from the program Dataquest A.R.T. 4.1 with 8.640 values per 24 h reecting 1 min averages of
measured parameters. Animals were kept at LD 12:12, with lights on from 22:00 till 10:00. The dark
bar above graphs represents the dark time period
Acknowledgements


66
Original paper Slovak J. Anim. Sci., 42, 2009, SUPPLEMENT 1 : 63-66
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      

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behaviours associated with de-arousal in restricted-fed
Physiology and Behavior

         
Measurement of intraocular pressure by telemetry in
conscious, unrestrained rabbits. Investive Ophthalmology
and Visual Science





Laboratory Animals
  

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Fig.2: Daily proles of heart rate (A), locomotor activity (C) and blood pressure (systolic (B) and diastolic
(D)) in the laboratory rat kept in LD 12:12 and monitored by the radiotelemetry system (DSI St.
Paul, Minnesota, USA). Each point at the graph represents a 1-hour mean. Results illustrate a high
correlation between systolic and diastolic BP values and between heart rate and locomotor activity.
The dark bar on the abscissa represents the dark period of the 24 h cycle
... In the presented study, significant increase in LVEDP together with protected LV systolic function (characterized with mild reduction in EF) is in line with heart failure with preserved EF [3]. Although we observed a significant decrease in MBP after MI, this decrease is within physiological limits and does not reflect a significant hypotension [21]. ...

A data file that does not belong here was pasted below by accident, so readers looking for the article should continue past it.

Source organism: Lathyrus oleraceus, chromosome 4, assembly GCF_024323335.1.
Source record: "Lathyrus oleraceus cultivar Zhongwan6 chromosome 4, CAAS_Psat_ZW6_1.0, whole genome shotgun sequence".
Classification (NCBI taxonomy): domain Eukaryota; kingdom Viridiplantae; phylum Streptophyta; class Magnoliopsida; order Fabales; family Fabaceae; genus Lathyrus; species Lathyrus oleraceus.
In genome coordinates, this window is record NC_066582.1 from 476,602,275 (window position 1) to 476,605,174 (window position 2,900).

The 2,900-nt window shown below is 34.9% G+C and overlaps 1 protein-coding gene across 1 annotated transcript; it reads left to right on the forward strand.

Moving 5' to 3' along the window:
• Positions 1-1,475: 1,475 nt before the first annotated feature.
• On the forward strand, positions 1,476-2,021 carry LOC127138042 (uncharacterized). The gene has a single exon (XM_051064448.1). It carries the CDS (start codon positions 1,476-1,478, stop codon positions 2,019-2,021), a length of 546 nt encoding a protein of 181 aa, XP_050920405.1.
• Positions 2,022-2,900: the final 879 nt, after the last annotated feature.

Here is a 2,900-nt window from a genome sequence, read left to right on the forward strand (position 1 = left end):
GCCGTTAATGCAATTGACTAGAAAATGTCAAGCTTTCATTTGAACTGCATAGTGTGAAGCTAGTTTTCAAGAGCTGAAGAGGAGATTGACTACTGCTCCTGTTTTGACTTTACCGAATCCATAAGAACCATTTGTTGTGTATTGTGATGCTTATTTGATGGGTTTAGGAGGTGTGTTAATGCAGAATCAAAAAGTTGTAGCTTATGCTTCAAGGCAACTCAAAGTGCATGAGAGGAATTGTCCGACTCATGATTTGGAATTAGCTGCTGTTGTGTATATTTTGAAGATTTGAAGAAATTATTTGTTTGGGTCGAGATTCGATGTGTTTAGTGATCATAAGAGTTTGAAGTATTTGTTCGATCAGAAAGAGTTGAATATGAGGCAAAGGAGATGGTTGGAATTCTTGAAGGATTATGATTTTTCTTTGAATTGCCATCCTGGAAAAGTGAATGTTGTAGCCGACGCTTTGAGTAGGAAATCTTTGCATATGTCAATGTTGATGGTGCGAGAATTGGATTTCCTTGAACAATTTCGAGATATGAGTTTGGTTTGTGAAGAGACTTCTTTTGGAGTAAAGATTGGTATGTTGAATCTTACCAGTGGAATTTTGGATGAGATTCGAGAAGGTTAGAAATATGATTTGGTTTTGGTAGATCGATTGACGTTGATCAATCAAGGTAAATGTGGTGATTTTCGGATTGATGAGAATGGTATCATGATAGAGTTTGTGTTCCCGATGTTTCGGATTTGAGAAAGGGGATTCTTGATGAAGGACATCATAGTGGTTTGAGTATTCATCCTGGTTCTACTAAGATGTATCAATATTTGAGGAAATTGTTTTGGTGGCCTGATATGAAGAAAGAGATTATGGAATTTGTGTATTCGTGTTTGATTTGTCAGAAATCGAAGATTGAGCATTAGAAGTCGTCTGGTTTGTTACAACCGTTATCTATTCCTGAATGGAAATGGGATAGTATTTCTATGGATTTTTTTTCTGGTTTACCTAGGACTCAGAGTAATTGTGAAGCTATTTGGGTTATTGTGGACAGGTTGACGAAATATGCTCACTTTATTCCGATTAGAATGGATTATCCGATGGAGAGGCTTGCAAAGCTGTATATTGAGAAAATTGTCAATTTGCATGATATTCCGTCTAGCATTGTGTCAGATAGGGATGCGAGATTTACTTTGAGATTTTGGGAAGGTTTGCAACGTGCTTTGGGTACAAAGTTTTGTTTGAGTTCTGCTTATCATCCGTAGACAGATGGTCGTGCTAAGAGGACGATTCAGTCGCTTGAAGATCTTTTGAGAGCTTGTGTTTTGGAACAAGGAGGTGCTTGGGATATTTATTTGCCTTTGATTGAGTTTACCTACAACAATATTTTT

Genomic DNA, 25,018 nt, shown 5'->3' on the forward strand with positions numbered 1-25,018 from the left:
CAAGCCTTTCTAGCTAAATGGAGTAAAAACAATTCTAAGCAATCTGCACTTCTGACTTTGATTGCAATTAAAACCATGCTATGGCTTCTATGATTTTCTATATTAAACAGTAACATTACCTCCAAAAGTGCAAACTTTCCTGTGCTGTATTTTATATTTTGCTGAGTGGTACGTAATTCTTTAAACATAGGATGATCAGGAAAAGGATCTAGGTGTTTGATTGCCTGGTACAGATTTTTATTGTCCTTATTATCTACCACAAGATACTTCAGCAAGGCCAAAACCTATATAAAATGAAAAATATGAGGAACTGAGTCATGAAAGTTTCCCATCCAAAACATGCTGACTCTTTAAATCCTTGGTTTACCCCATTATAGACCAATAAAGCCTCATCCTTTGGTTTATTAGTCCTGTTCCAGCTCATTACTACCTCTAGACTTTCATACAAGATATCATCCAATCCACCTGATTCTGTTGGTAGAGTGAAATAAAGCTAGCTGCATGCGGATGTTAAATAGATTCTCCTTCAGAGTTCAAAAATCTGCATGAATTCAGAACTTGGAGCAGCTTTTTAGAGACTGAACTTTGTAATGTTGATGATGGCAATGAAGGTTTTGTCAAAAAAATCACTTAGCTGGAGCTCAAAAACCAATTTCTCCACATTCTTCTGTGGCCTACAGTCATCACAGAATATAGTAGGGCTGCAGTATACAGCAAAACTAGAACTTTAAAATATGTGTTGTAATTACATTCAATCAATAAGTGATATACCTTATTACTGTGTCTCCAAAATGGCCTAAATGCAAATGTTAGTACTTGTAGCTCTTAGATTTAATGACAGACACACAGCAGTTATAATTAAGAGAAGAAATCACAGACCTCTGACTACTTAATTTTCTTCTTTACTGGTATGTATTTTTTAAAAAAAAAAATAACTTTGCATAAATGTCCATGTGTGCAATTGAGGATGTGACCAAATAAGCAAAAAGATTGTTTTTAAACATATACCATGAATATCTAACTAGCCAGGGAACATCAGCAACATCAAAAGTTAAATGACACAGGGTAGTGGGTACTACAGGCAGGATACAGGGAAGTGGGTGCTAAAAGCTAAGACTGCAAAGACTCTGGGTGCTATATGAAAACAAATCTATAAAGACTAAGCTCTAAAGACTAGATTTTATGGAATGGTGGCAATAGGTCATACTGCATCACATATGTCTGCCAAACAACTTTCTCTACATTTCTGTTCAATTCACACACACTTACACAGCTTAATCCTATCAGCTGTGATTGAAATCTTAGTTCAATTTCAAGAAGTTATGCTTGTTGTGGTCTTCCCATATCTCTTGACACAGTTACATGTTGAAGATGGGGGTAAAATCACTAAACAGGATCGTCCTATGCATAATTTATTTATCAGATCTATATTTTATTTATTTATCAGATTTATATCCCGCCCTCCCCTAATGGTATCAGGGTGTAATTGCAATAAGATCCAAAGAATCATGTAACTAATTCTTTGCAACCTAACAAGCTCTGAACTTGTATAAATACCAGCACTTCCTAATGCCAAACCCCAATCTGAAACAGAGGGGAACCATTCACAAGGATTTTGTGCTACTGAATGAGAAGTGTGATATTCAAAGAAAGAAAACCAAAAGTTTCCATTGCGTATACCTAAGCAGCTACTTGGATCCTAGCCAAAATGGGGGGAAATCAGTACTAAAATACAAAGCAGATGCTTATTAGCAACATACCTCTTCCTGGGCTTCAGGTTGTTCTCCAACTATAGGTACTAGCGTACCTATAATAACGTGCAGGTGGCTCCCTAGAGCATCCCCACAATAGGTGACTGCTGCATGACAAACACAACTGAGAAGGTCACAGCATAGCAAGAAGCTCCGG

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Background and objective: Heart failure (HF) is a common complication of cardiovascular disease, which leads to functional cardiac abnormalities. Beta-blockers are commonly used to reduce mortality in HF patients; however, they are associated with an increased risk of erectile dysfunction (ED). Nebivolol is a third-generation beta-blocker with also having a Nitric oxide (NO) releasing effect. NO plays a key role in penile erection. The aim of this study was to investigate the NO-mediated effects of nebivolol on ED in HF. Material and methods: Twenty-four weeks old rats were divided into three groups: sham-operated control (SC), HF-induced control (HFC), and nebivolol-treated (HFNEB). HF was induced by the ligation of the left anterior descending coronary artery. Eight weeks after the ligation, functional, hemodynamic, biologic, and histologic studies were conducted to assess NO-mediated effects of nebivolol. Results: HF rats displayed impaired erectile function represented by decreased intracavernosal/mean arterial pressure ratio (ICP/MAP). Increased nitrosative damage/decreased antioxidant capacity was consistent with decreased endothelial NOS (eNOS) and increased inducible NOS (iNOS) and neuronal NOS (nNOS) immunoreactivity in this group. Nebivolol treated animals were characterized by improved functional capacity, increased antioxidant and decreased oxidant capacity. Prevention of eNOS and an increase in nNOS immunoreactivity was also significant in this group. Conclusion: Our study showed the positive effects of nebivolol on erectile function in HF. NO-mediated mechanisms behind this effect can be summarized as eNOS mediated dilation of the cavernous body and nNOS mediated smooth muscle relaxation. To the best of our knowledge, this study is the first in the literature to discuss all three NOS isoforms in order to explain the NO-mediated effects of nebivolol in ED.
... The significant increase in LVEDP, despite the protection of LV systolic function, is in line with the HFpEF model (16). Although we observed a significant decrease in MBP after MI, this decrease is within physiological limits and does not reflect a significant hypotension (17). Our results are in line with Cho et al. (18) and suggest that renal hypoperfusion is not a primary factor in the development of CRS. ...